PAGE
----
The Province has announced the new Regulated Price Plan, a new Conservation Program, and two initiatives targeting energy costs for low-income families.
A) Regulated Price Plan:

The Ontario Energy Board (OEB) released new electricity commodity prices and distribution rates for utilities under the Board's Regulated Price Plan (RPP): these prices are reflected on the "Electricity" line of consumers' bills. The OEB envisions the RPP will “make sure that prices consumers pay for the electricity they use better reflect the prices paid to electricity generators, but without the volatility that exists in wholesale electricity market prices.”  

Starting May 1st, prices for RPP consumers who buy their electricity commodity from a utility will be 5.8 cents per kilowatt hour for electricity use up to a certain threshold per month (up from 5 cents) and 6.7 cents per kilowatt hour for consumption above that threshold (up from 5.5 cents). The threshold will remain at 750 kilowatt hours per month throughout the year.  

Municipalities qualify for the RPP as “designated consumers” under the “MUSH” sector, which also includes hospitals, schools, colleges and universities. This is expected to remain the case until April 1, 2008. The announced increase was due in part to increased electricity demand, lower than normal electricity output from hydroelectric plants, and higher than anticipated prices for natural gas.

For most consumers, the total impact of the RPP prices and distribution rates announced today will be in the range of 3% to 15% on their total bill.


The Province decided in 2004 that consumers should pay the real costs of electricity.  There is broad consensus that paying artificially low prices that do not reflect the cost of supply gives no incentive for consumers, including municipalities, to conserve electricity. However, AMO has several concerns. We will be working with the Province to ensure it develops programs to assist municipalities with the capital costs of upgrading facilities, conducting retrofits, and installing software and meters to monitor energy consumption. In addition, we must collectively ensure such pricing programs do not adversely affect those on fixed and/or low-incomes in our communities.

B)  Every Kilowatt Counts:

Minister of Energy Donna Cansfield and Chief Energy Conservation Officer Peter Love recently announced a new conservation campaign entitled: "Every Kilowatt Counts". Thus far the campaign consists of incentives to replace inefficient central air conditioners with a new ENERGYSTAR® qualified system, a $75 rebate on the supply and installation of a programmable thermostat, and an educational program targeting consumers.


AMO will push for an extension of incentive programs aimed at individual consumers to include the municipal sector where appropriate.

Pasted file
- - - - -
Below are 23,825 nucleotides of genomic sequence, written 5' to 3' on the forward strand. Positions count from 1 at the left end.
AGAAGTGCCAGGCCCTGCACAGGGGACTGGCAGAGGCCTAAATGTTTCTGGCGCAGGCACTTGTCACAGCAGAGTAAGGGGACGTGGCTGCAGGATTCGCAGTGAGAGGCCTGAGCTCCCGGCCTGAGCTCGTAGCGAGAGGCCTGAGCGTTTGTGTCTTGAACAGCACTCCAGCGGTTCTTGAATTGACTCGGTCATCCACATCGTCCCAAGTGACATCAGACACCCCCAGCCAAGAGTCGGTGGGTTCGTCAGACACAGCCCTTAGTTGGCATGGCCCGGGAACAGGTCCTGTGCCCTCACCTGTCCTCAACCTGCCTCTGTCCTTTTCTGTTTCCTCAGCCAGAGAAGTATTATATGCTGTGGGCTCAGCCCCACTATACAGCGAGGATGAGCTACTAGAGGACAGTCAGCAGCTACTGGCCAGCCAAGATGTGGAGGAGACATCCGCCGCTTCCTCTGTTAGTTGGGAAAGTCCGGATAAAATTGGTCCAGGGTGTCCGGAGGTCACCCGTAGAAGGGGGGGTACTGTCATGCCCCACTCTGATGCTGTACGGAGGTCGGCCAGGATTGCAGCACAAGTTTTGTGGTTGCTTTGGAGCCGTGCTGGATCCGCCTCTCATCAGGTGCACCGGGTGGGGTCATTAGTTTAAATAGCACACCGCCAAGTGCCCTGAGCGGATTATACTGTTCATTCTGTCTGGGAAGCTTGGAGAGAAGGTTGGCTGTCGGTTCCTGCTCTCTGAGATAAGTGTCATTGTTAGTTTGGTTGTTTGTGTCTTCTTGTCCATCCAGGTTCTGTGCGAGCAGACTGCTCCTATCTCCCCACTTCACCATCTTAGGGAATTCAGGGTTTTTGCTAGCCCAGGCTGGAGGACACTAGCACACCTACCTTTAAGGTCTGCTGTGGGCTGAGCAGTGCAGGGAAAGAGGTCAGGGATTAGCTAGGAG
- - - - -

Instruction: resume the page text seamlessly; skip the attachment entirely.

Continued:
C)  Low-Income Programs:

Finance Minister Dwight Duncan announced yesterday that the Province plans to introduce legislation that would, if passed, provide up to $120 per low-income family, to help them with rising electricity costs. Under the proposed Ontario Home Electricity Relief Program, single people would receive one-time payments of up to $60, while families would receive up to $120 to offset the projected average increase of $10 per month. Eligibility will be determined according to tax returns and funding will be allotted on a sliding scale — decreasing with income up until $35,000. The Ministry of Finance estimates that almost 1.5 million families would be eligible for this payment. If the legislation is proclaimed, relief payments will begin in the fall of 2006.

The Province has also announced that it intends to double the Emergency Energy Fund to help low-income Ontarians facing energy-related emergencies. This Fund, administered by the municipal sector, is aimed to help social assistance recipients and other low-income households pay for utility arrears, security deposits and reconnection costs for electricity, hydro, natural gas, oil and other forms of energy.


AMO is supportive of any initiative that includes provincial funding to support our most vulnerable citizens and believes that these announcements signify steps in the right direction. We will continue to push the Province to develop further supports for social housing providers, senior and long-term care facilities, as well as for the individual citizens who need financial assistance to both help deal with rising energy costs and to make the necessary improvements to help conserve energy. 

D)  Additional Actions:

AMO continues to advocate for provincial funding and other support for energy conservation measures. Furthermore, in addition to developing a bulk electricity-purchasing program to complement the existing GASAMO natural gas program, AMO also plans to develop additional educational and support materials for our member municipalities, including a one-day conference directed at municipal finance officers to be announced shortly.